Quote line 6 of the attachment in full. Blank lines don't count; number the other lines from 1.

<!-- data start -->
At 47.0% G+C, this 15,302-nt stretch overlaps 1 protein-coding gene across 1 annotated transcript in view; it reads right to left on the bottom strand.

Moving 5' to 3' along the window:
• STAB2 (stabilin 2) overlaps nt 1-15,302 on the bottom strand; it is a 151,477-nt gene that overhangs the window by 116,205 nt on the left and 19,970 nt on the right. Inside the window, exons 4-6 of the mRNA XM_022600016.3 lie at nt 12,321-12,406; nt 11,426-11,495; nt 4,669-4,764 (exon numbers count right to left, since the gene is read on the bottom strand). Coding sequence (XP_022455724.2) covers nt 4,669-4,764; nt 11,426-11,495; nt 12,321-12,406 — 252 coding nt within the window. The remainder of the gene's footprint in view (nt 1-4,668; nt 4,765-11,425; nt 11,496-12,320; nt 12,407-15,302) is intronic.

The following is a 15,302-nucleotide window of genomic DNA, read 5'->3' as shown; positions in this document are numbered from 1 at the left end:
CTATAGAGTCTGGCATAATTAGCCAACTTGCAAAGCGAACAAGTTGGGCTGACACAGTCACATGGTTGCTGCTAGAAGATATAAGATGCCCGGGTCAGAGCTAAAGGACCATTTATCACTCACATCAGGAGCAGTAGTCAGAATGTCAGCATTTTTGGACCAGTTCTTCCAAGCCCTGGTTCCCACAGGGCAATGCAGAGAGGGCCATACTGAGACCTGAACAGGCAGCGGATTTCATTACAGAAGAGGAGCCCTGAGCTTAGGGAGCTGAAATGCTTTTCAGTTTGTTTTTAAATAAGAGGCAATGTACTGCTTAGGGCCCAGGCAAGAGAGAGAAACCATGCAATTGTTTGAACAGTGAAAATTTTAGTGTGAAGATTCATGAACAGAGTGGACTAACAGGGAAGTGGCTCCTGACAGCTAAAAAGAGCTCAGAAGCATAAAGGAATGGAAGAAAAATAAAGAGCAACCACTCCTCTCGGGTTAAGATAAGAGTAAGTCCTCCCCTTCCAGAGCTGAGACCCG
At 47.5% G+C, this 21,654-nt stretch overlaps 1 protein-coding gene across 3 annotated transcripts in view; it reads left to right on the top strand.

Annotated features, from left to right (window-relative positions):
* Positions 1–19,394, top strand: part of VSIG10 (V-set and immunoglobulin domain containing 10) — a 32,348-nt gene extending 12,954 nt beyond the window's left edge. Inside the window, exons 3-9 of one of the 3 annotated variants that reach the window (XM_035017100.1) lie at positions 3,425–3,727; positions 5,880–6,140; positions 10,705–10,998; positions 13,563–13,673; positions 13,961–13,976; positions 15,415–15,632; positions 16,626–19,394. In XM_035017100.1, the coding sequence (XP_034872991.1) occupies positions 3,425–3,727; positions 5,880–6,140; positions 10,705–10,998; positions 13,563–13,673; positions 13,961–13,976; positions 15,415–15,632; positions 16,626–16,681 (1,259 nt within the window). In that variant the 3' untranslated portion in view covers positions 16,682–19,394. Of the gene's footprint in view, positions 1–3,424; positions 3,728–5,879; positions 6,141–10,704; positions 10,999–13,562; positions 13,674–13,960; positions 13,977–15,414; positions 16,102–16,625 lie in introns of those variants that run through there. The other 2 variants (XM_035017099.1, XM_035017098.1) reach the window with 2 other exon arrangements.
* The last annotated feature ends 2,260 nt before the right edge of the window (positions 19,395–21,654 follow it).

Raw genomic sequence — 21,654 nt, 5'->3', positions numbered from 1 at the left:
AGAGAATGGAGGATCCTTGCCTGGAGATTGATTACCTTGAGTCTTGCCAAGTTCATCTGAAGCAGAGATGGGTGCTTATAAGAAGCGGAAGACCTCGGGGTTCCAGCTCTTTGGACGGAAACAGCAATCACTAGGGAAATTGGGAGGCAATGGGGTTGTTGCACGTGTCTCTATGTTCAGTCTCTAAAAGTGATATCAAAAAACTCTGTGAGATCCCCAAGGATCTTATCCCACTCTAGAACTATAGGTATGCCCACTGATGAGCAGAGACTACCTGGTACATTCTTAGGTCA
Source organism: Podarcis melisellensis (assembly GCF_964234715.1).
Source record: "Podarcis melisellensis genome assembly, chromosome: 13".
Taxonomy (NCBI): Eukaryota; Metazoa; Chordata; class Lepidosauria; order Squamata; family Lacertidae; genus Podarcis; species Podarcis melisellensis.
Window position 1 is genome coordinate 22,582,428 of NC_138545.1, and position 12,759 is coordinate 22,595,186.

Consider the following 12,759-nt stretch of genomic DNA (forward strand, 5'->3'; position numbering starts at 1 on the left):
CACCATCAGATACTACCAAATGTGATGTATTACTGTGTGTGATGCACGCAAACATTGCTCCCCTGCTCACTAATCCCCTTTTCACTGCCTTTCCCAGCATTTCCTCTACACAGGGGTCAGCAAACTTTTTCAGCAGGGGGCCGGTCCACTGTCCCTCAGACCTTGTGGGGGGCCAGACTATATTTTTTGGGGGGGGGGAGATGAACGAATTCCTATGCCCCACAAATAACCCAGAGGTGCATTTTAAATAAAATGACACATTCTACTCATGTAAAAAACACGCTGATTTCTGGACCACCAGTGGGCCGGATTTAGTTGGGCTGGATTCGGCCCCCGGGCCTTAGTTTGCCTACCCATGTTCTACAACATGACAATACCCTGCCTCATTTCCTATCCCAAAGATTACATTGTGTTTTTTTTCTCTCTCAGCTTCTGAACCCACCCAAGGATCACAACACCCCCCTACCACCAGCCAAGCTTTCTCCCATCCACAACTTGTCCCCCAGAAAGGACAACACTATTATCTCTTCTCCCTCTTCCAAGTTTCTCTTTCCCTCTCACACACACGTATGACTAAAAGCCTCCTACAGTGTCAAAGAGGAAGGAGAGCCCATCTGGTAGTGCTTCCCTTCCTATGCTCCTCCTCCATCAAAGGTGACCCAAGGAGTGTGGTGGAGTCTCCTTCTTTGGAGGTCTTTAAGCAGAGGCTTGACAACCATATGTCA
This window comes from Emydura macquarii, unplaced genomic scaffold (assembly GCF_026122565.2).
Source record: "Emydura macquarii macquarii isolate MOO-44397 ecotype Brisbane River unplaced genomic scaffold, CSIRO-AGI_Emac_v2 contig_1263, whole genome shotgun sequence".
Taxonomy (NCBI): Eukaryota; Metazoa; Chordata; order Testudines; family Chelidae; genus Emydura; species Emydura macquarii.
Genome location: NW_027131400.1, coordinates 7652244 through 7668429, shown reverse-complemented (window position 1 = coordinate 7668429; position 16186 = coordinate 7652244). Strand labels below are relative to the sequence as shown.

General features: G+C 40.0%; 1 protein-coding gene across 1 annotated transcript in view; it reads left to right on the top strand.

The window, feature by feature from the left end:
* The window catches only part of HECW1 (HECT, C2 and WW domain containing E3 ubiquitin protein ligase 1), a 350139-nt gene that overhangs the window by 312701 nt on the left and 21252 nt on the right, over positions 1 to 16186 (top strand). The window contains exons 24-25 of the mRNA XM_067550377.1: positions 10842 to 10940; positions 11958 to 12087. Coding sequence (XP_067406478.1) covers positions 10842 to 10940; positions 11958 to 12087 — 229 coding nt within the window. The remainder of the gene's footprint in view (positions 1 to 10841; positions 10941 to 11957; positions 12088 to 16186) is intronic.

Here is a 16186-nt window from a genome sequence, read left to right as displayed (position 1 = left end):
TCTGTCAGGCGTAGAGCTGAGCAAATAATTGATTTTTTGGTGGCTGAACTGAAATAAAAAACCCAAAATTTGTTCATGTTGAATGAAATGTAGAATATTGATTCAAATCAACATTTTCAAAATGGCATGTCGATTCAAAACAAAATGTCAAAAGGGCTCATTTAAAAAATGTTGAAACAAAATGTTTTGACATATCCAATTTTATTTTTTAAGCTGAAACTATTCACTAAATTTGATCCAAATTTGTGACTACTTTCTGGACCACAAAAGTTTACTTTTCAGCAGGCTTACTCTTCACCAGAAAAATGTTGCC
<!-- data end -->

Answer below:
At 47.5% G+C, this 21,654-nt stretch overlaps 1 protein-coding gene across 3 annotated transcripts in view; it reads left to right on the top strand.